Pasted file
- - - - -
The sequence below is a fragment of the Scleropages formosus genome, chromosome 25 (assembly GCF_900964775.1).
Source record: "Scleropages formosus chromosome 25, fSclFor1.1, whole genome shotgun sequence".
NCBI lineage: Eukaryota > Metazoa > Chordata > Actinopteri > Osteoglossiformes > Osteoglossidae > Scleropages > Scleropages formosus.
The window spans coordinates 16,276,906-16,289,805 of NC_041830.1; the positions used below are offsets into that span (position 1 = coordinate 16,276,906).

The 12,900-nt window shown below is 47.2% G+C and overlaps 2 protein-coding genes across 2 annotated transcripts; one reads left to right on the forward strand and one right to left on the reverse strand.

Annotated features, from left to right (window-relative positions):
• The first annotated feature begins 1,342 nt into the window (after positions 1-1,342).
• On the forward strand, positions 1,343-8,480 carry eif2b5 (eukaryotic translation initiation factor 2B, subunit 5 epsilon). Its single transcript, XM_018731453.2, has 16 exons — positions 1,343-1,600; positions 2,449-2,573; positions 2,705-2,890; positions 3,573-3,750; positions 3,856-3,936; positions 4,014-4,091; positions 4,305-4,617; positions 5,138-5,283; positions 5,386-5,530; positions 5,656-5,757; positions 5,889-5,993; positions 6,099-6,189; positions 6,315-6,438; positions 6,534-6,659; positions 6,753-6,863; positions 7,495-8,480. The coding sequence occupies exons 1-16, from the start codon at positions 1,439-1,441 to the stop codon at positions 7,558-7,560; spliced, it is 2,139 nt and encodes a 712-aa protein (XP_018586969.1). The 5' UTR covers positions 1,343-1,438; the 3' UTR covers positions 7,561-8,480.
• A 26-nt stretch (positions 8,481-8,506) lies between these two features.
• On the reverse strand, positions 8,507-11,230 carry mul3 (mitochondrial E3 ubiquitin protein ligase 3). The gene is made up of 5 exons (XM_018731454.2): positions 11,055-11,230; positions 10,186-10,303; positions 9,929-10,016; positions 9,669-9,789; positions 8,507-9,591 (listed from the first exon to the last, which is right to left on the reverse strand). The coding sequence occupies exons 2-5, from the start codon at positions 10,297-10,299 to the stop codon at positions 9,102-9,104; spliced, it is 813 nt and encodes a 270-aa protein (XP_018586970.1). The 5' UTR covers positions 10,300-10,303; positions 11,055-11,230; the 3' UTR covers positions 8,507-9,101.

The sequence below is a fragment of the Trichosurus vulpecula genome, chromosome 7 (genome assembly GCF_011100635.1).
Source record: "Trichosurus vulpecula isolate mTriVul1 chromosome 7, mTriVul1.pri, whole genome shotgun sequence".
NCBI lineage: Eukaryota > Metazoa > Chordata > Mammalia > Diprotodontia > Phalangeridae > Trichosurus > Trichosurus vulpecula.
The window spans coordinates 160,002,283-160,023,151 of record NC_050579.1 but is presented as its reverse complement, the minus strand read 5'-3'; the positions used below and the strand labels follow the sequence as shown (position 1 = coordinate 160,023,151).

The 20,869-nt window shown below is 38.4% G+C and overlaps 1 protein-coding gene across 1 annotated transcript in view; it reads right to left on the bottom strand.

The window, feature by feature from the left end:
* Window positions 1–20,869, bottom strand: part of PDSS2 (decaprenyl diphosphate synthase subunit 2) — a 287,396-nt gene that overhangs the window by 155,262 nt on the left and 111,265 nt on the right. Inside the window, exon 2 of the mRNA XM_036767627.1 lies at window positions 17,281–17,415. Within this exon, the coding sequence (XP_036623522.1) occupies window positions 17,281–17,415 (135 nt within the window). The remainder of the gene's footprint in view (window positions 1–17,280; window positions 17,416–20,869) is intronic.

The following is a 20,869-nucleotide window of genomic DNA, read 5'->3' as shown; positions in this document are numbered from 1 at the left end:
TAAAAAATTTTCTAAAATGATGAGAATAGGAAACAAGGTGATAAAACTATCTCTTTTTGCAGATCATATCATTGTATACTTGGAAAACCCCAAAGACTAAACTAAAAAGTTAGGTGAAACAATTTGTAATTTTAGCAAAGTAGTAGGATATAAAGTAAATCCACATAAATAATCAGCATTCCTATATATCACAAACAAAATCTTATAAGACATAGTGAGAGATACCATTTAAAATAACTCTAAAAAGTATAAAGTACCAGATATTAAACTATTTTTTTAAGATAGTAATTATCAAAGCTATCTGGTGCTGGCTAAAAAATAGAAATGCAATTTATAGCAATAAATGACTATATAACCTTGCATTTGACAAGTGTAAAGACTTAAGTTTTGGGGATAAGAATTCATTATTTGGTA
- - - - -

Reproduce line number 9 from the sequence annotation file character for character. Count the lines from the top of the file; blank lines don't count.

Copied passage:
• A 26-nt stretch (positions 8,481-8,506) lies between these two features.